• 69. Pancreatite associata ad alterazioni geniche Esordio clinico = Pancreatite acuta SI (87%) NO (13%) Età all’esordio p = 0.005 Età all’esordio 28 ± 14 anni 44 ± 18 aaCFTR-S = 30 ± 14 anniCFTR-S = 30 ± 14 anni Clinica all’esordio: Clinica all’esordio:CFTR-D = 20 ± 12 anniCFTR-D = 20 ± 12 anni  Dolore aspecifico (6)  Dolore aspecifico (6)SPINK1 = 24 ± 14 anniSPINK1 = 24 ± 14 anni  Dispepsia (2)  Dispepsia (2) p = 0.027 p = 0.027  Ittero (1)  Ittero (1)  Altra patologia (2)  Altra patologia (2) STORIA NATURALE DELLA PANCREATITE 10 di 11 pazienti 10 di 11 pazienti ASSOCIATA A MUTAZIONI GENICHE = PC all’esordio Giulia De Marchi = PC all’esordio Tesi di Laurea, 2011
    • 70. Long time ago…. “Why should the pancreas be the only human organ not involved by anLudovico Antonio Scuro autoimmune process?” 1924 – 1989
    • 71. Autoimmune pancreatitis• Described by H. Sarles in 1961 yet,• More than 900 papers published (most since ’90s)• Accounts for – 4-6 % of all the patients with chronic pancreatitis referring to a terziary centre and for – about 20-40 % of idiopathic chronic pancreatitis• Its aethiology is still unknown antibodies: CA II, Lactoferrin, SPTI antibodies (against host antigens); genetics: association with haplotype DRB1 0405 DQB1 0401; Polymorfism of Cytotoxic Lymphocyte-associated antigen-4 49A
    • 72. Autoimmune Pancreatitis Main Clinical FeaturesNo drinker and no smoker patientsFrequent association with other autoimmune diseasesAsymptomatic jaundice at onset (particularly in focal type)“Atypical” pancreatitis at onset (particularly in diffuse type)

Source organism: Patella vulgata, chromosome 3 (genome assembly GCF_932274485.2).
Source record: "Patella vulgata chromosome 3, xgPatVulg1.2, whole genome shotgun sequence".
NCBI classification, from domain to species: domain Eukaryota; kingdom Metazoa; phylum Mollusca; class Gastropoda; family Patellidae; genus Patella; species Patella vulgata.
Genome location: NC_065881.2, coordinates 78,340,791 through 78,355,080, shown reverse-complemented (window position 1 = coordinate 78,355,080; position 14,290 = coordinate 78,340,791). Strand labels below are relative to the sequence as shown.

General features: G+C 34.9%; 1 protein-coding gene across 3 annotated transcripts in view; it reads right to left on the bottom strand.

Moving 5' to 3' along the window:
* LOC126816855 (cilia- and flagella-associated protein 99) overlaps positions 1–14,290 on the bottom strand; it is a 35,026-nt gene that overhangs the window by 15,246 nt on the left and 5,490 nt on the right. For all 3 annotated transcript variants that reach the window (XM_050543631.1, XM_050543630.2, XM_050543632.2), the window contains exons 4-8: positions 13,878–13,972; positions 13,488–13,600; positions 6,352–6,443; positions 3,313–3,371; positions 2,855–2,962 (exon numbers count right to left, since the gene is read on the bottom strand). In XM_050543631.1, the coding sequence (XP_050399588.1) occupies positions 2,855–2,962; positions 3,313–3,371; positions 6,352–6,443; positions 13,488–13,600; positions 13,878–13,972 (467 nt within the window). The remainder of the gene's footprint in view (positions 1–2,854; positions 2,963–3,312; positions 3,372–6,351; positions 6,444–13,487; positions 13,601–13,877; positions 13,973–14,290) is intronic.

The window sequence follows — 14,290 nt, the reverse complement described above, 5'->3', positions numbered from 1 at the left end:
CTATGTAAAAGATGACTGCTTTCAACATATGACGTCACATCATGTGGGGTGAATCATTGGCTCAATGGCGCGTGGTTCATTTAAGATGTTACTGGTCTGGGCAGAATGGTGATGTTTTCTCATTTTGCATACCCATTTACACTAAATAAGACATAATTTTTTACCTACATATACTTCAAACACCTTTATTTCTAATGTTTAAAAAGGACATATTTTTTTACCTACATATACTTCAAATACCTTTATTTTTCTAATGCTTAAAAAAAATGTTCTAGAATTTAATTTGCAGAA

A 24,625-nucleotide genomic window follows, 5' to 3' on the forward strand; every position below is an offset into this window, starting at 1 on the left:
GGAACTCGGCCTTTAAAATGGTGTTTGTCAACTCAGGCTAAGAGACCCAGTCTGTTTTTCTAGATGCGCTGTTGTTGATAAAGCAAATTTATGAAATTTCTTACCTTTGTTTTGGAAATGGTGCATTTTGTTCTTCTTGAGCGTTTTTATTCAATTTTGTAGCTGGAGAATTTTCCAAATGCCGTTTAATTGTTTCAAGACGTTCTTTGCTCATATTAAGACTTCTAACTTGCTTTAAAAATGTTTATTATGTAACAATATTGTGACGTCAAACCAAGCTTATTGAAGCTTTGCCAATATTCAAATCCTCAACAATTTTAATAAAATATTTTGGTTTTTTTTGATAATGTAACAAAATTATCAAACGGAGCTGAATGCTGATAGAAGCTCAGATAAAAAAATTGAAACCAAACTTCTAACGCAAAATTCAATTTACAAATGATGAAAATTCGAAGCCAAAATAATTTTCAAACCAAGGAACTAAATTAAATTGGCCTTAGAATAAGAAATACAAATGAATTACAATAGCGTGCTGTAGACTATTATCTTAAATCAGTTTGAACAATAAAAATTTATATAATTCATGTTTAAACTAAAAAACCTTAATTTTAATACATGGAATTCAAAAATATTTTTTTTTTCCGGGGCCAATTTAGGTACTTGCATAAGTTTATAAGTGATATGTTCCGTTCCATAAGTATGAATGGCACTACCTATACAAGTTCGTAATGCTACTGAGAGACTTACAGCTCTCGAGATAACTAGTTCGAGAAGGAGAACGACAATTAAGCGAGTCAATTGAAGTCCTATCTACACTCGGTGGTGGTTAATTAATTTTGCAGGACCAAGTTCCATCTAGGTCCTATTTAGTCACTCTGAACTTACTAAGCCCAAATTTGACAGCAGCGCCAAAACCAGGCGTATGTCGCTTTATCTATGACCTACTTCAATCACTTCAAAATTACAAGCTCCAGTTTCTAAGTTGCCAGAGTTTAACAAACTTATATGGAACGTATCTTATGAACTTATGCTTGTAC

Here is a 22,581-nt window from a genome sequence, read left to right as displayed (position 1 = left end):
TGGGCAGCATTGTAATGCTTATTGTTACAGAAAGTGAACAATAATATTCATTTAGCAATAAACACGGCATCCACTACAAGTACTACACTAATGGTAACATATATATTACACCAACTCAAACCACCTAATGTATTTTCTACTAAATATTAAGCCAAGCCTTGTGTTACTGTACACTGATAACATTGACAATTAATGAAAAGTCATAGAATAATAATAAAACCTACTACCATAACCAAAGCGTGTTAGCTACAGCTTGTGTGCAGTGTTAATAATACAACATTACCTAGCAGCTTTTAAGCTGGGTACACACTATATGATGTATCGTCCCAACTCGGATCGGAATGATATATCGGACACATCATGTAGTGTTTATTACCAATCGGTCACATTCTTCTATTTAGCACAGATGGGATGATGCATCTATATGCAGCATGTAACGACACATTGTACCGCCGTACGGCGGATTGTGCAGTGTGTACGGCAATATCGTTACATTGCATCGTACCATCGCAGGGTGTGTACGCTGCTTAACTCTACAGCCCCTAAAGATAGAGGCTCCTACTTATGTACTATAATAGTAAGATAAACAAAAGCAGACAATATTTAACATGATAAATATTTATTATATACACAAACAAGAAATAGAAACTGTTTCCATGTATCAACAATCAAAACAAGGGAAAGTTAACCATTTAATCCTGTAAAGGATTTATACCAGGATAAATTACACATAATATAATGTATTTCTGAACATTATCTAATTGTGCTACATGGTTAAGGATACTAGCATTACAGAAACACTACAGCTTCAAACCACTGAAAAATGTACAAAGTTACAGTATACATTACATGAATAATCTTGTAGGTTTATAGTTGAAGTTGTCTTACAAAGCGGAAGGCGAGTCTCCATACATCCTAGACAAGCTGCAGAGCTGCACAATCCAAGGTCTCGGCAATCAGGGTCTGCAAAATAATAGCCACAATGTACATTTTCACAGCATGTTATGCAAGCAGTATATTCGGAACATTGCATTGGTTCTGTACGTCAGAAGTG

• 73. AIP Type 1 (70-85%) AIP Type 2 (15-30%)Pathology Definition Lympho-Plasmacytic Idiopathic Sclerosing Duct-Centric Pancreatitis Pancreatitis (LPSP) (IDCP) IgG4+ (ICH) – GEL– IgG4– (ICH) – GEL+ IgG4 systemic disease Inflammatory Bowel DiseaseClinic Relapses YES Relapses NO Steroids Steroids
    • 74. From Zamboni G et al Type 1Autoimmune Pancreatitis is a chronic pancreatitis LP . periductal inflammation IgG4 positive plasmacells Duct desctruction and narrowing Storiform fibrosis
    • 75. Granulocytic Epithelial Lesion – GEL –Zamboni G et at, Vierchow Arch, 2004; 445: 552-563 Type 2
    • 76. Diffuse AIP Sausage-like Irregular narrowing mild pancreatitisswelling Capsule-like rim
    • 77. Narrowed and irregular duct in autoimmune chronic pancreatitis Associated with a clinical picture
    • 78. Autoimmune pancreatitis Focal and mass forming Early arterial phase FocalMass forming jaundice University of Verona: Dpt. of Radiology
    • 79. Mass forming AIP ry a to d an m The problem is not to confirmhistologically AIP, but to exclude cancer by US or EUS-guided biopsies University of Verona: Dpt. of Radiology
    • 80. Mass-forming AIP: response to steroid therapyCT at admission 15 days after initiation of steroids
    • 81. Pancreatite acuta lieve seguitaReperto da precoce ricorrenza lievedi base e persistenza di moderata elevazione degli enzimi Dopo terapia steroidea01-2009 02-2009
    • 82. ICDC Autoimmune pancreatitis type 1: cardinal diagnostic criteria and levels of reliability Shimosegawa T et al, Pancreas, 2011: 40: 352-358